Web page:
Chesapeake Bay's Independent Newspaper ~ Since 1993
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Volume XVII, Issue 45 ~ November 5 - November 11, 2009

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For the Record

Passing along holiday spirit

The frights and sprites of Annmarie Garden’s Halloween in the Garden, including littlest angel Zuri Rose, of Lusby, raised over $3,300 (in $1 donations from trick and treaters) to add spirit to other holidays, filling food baskets at Thanksgiving and Christmas for Calvert County’s elderly and disabled. “These are people on fixed incomes who’d otherwise be eating peanut butter and jelly on the holidays,” said Phyllis Lester, Holiday Food Basket coordinator. Halloween in the Garden is the 10-year-old outreach’s only fundraiser, though other faithful donors contribute.


Plenty of Flu; Too Little Vaccine

Owensville Primary Care cancels annual health fair

There’ll be no free flu shots at Owensville Primary Care this year. The culprit: The same shortage of vaccines reported throughout the metropolitan area and the nation.

Owensville’s popular November event typically drew hundreds of Chesapeake citizens for health screenings (blood pressure, vision and hearing), Medicare and Medicaid information and a silent auction to raise money for the health center. But the heart of the fair was always the free flu clinic (small donation optional).

“The shots are what really attracted all the people,” according to Owensville Director Sylvia Jennings. “We’ve had crowds lined up past our parking lot first thing in the morning.”

This year there was double the anticipation, as two types of inoculations are recommended. Most problematic is the new H1N1, or swine flu, vaccine, aimed primarily at children and pregnant women. As of November 3, there was a national supply of roughly 30 million doses, up from last week but still far short of the 120 million expected. Production has been variable, according to federal officials, and there is no telling when the shortfall will be remedied.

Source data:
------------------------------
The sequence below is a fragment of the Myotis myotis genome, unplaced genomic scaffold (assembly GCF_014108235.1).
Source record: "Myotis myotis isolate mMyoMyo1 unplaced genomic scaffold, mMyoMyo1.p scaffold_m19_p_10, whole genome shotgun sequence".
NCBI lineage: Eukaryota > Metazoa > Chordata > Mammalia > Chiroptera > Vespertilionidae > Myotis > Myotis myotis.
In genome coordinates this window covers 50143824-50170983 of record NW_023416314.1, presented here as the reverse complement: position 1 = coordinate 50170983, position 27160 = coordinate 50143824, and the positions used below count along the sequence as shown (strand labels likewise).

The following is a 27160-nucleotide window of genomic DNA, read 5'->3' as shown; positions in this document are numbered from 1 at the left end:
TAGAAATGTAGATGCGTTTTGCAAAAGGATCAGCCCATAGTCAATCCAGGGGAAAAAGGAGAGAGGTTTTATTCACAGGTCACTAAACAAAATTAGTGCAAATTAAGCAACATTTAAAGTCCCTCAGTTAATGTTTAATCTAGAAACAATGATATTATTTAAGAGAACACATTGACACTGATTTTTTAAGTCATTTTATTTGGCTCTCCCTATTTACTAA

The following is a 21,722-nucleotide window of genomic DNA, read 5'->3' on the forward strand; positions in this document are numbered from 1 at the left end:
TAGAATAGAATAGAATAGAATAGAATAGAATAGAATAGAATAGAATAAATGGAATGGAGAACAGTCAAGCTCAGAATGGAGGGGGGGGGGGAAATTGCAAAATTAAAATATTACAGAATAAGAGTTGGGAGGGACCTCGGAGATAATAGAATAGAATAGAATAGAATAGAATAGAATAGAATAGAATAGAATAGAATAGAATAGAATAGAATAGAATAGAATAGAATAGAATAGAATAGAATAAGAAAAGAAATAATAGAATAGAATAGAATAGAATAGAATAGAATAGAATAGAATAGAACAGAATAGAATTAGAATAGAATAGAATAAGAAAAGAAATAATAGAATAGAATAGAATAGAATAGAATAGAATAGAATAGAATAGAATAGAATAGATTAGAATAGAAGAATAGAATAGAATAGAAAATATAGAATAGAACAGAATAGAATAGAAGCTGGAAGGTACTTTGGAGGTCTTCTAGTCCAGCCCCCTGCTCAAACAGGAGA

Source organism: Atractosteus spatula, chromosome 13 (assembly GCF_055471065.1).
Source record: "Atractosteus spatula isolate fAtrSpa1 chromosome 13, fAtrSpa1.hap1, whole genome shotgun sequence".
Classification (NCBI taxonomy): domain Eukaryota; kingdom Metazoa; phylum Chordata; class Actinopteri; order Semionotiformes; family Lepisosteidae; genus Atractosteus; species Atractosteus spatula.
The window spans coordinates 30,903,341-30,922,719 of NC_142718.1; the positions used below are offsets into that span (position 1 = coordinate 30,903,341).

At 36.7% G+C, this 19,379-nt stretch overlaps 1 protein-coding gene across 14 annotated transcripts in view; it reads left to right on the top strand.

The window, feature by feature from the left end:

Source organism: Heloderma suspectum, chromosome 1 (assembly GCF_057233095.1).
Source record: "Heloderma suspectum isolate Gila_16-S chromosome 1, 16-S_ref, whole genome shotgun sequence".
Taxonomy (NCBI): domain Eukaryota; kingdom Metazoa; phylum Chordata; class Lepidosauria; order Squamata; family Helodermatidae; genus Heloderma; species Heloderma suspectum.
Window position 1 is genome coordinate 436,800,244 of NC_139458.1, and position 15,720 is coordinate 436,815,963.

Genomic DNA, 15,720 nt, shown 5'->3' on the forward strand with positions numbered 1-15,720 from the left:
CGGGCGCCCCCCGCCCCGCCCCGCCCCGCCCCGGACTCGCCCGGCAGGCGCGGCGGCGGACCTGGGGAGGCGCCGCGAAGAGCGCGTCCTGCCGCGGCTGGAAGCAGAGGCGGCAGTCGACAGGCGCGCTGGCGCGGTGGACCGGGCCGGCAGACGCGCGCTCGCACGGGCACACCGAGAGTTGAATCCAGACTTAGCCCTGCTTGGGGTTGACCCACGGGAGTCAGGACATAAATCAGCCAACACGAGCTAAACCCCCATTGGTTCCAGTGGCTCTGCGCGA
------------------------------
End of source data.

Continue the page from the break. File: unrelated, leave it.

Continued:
Locally, a search of websites and several phone calls to providers reveal little swine flu vaccine available privately. The Anne Arundel County Health Department offers limited vaccination of priority groups by appointment, and the Calvert County Health Department, which had cancelled one school clinic, asks callers to check back about future availability.

In addition, the number of locals requesting the second or seasonal type flu vaccine, targeting seniors first, has grown this year. Jennings reports that Owensville Primary Care had 1,000 doses of seasonal vaccine, but they have all been used.

Publicity about flu shots in general has generated unpredicted demand, causing supplies to run short, according to Elin Jones of the Anne Arundel County Health Department. “We planned for a day-long clinic at the Arnold Senior Center in mid-October,” Jones says, “and we ran out of vaccine after two hours.”

Availability is now sporadic for other providers of seasonal flu shots, including Safeway stores and CVS and Rite-Aid pharmacies. Calvert County is planning a seasonal flu shot clinic at the fairgrounds on November 14.

“Vaccines seem to be coming in dribs and drabs, if at all,” Jennings says. “The uncertainty makes it very difficult to plan a big public event like a health fair that involves equipment rentals and advance commitments to vendors. Of course we’re disappointed. We’ve held our fair every one of the last 12 years except for once when we had to cancel for a similar vaccine shortage.”

Jennings promises weekly flu shot clinics at the center on Owensville Road in West River when their vaccine ship comes in. You can also check availability of shots with health department websites: and

–Bonnie Lefkowitz